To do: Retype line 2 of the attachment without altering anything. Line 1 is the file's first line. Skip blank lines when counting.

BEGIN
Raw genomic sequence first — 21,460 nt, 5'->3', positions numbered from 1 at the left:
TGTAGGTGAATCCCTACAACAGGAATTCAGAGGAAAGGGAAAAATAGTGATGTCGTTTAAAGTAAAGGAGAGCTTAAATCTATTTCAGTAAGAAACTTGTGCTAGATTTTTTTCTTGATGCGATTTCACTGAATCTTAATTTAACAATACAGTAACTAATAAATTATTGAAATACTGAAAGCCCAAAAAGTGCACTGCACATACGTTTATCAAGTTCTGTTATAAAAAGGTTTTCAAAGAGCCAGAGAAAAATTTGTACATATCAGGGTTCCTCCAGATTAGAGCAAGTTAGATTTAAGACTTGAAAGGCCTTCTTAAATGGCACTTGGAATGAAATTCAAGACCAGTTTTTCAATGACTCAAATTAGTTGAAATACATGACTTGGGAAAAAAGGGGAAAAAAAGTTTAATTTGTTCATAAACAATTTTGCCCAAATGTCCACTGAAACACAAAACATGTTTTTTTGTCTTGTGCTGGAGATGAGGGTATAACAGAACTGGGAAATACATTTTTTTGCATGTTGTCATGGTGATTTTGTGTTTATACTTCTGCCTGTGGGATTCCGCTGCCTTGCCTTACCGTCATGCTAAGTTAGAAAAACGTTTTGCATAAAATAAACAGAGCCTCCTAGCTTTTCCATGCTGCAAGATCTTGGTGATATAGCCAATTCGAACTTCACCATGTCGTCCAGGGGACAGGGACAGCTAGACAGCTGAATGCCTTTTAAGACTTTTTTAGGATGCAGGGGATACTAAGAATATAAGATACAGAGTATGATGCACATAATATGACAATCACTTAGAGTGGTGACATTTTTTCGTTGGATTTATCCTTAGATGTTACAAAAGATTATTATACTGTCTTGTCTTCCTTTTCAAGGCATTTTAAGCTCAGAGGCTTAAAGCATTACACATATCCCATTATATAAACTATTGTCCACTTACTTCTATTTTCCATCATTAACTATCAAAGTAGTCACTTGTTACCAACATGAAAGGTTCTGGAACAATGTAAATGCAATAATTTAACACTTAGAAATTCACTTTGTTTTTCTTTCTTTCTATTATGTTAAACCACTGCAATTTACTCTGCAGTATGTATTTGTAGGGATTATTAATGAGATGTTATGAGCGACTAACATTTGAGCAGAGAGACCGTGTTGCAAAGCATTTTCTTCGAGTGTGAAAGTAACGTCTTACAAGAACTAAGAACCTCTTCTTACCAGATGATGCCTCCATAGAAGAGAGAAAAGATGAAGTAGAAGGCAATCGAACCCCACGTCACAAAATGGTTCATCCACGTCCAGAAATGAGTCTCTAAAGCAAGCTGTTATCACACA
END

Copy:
TGTAGGTGAATCCCTACAACAGGAATTCAGAGGAAAGGGAAAAATAGTGATGTCGTTTAAAGTAAAGGAGAGCTTAAATCTATTTCAGTAAGAAACTTGTGCTAGATTTTTTTCTTGATGCGATTTCACTGAATCTTAATTTAACAATACAGTAACTAATAAATTATTGAAATACTGAAAGCCCAAAAAGTGCACTGCACATACGTTTATCAAGTTCTGTTATAAAAAGGTTTTCAAAGAGCCAGAGAAAAATTTGTACATATCAGGGTTCCTCCAGATTAGAGCAAGTTAGATTTAAGACTTGAAAGGCCTTCTTAAATGGCACTTGGAATGAAATTCAAGACCAGTTTTTCAATGACTCAAATTAGTTGAAATACATGACTTGGGAAAAAAGGGGAAAAAAAGTTTAATTTGTTCATAAACAATTTTGCCCAAATGTCCACTGAAACACAAAACATGTTTTTTTGTCTTGTGCTGGAGATGAGGGTATAACAGAACTGGGAAATACATTTTTTTGCATGTTGTCATGGTGATTTTGTGTTTATACTTCTGCCTGTGGGATTCCGCTGCCTTGCCTTACCGTCATGCTAAGTTAGAAAAACGTTTTGCATAAAATAAACAGAGCCTCCTAGCTTTTCCATGCTGCAAGATCTTGGTGATATAGCCAATTCGAACTTCACCATGTCGTCCAGGGGACAGGGACAGCTAGACAGCTGAATGCCTTTTAAGACTTTTTTAGGATGCAGGGGATACTAAGAATATAAGATACAGAGTATGATGCACATAATATGACAATCACTTAGAGTGGTGACATTTTTTCGTTGGATTTATCCTTAGATGTTACAAAAGATTATTATACTGTCTTGTCTTCCTTTTCAAGGCATTTTAAGCTCAGAGGCTTAAAGCATTACACATATCCCATTATATAAACTATTGTCCACTTACTTCTATTTTCCATCATTAACTATCAAAGTAGTCACTTGTTACCAACATGAAAGGTTCTGGAACAATGTAAATGCAATAATTTAACACTTAGAAATTCACTTTGTTTTTCTTTCTTTCTATTATGTTAAACCACTGCAATTTACTCTGCAGTATGTATTTGTAGGGATTATTAATGAGATGTTATGAGCGACTAACATTTGAGCAGAGAGACCGTGTTGCAAAGCATTTTCTTCGAGTGTGAAAGTAACGTCTTACAAGAACTAAGAACCTCTTCTTACCAGATGATGCCTCCATAGAAGAGAGAAAAGATGAAGTAGAAGGCAATCGAACCCCACGTCACAAAATGGTTCATCCACGTCCAGAAATGAGTCTCTAAAGCAAGCTGTTATCACACA